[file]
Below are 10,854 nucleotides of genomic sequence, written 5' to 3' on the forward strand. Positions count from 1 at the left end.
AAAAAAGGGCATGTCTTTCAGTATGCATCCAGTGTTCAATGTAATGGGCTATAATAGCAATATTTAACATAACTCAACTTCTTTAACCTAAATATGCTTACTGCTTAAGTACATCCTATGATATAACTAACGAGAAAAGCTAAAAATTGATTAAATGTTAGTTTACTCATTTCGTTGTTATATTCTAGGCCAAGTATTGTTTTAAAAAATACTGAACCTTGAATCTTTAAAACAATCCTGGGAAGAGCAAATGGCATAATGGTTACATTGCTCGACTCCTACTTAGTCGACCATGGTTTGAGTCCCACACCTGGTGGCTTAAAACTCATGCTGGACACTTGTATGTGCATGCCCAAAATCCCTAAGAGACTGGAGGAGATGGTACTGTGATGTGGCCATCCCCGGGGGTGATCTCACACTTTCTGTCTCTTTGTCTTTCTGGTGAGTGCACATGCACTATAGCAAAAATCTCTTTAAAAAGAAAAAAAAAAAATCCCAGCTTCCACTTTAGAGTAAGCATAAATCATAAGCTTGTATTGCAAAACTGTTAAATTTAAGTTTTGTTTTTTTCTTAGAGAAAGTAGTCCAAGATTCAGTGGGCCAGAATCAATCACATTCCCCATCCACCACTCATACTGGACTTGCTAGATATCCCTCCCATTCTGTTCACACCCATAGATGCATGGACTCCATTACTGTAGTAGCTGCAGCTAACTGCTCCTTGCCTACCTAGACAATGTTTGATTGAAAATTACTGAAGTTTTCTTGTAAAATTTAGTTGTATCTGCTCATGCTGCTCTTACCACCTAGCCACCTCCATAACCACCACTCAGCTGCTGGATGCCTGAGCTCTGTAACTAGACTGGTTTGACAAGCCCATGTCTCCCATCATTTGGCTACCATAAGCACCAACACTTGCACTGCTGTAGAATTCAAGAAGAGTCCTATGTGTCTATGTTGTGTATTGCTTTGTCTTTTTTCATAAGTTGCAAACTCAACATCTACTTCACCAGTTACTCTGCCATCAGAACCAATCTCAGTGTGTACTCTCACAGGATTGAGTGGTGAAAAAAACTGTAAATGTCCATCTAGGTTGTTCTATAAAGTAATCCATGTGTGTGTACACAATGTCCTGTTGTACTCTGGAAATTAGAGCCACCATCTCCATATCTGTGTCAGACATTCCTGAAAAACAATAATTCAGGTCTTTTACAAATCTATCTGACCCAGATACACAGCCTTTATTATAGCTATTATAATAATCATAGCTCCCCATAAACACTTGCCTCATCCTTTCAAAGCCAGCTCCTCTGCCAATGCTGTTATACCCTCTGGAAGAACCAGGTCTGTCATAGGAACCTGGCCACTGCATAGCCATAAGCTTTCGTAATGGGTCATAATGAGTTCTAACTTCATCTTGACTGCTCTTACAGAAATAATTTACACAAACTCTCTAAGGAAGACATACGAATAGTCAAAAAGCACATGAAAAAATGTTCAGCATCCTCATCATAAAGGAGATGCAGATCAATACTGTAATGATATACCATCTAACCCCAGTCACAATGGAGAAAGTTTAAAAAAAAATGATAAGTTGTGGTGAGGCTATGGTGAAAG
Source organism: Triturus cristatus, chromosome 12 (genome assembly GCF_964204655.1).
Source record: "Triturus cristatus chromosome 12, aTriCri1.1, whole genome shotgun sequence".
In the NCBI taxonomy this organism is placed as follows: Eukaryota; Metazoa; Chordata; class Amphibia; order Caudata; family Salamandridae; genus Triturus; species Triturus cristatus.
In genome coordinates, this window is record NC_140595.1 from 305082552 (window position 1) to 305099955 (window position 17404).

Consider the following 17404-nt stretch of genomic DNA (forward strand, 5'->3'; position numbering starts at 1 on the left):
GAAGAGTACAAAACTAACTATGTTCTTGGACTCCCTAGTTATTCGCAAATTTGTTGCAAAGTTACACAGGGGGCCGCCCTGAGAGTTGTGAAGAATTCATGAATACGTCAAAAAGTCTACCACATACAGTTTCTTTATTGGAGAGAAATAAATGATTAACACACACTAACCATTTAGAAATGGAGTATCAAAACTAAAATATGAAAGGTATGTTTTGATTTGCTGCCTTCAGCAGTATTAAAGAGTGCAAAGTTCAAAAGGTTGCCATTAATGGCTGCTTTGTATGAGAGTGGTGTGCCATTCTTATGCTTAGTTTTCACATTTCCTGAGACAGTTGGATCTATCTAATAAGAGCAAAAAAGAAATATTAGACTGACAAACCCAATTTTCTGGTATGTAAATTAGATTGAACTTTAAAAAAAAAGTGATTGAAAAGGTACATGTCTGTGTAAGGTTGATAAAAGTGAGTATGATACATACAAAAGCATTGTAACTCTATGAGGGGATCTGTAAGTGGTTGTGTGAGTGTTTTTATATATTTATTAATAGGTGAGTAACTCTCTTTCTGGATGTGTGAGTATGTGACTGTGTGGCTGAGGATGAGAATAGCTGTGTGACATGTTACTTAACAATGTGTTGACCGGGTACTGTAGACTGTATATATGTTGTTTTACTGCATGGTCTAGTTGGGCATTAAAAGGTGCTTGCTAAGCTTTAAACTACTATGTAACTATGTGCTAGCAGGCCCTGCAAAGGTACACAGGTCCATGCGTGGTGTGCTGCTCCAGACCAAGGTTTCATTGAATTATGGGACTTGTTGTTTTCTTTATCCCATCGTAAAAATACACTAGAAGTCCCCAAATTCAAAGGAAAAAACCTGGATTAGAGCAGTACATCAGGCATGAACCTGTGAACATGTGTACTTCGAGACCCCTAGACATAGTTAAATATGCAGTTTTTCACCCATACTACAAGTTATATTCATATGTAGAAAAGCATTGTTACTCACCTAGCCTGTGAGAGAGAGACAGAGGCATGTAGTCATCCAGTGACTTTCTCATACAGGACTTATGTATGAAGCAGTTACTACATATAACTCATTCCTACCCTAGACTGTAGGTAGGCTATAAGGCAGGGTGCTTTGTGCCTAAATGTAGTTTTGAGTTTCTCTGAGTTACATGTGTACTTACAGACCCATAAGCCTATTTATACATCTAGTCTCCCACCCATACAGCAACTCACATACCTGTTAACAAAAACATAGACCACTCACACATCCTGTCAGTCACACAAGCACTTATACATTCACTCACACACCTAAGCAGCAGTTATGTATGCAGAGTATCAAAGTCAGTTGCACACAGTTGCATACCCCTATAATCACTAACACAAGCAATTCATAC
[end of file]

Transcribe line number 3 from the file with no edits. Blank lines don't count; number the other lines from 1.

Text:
Source organism: Triturus cristatus, chromosome 12 (genome assembly GCF_964204655.1).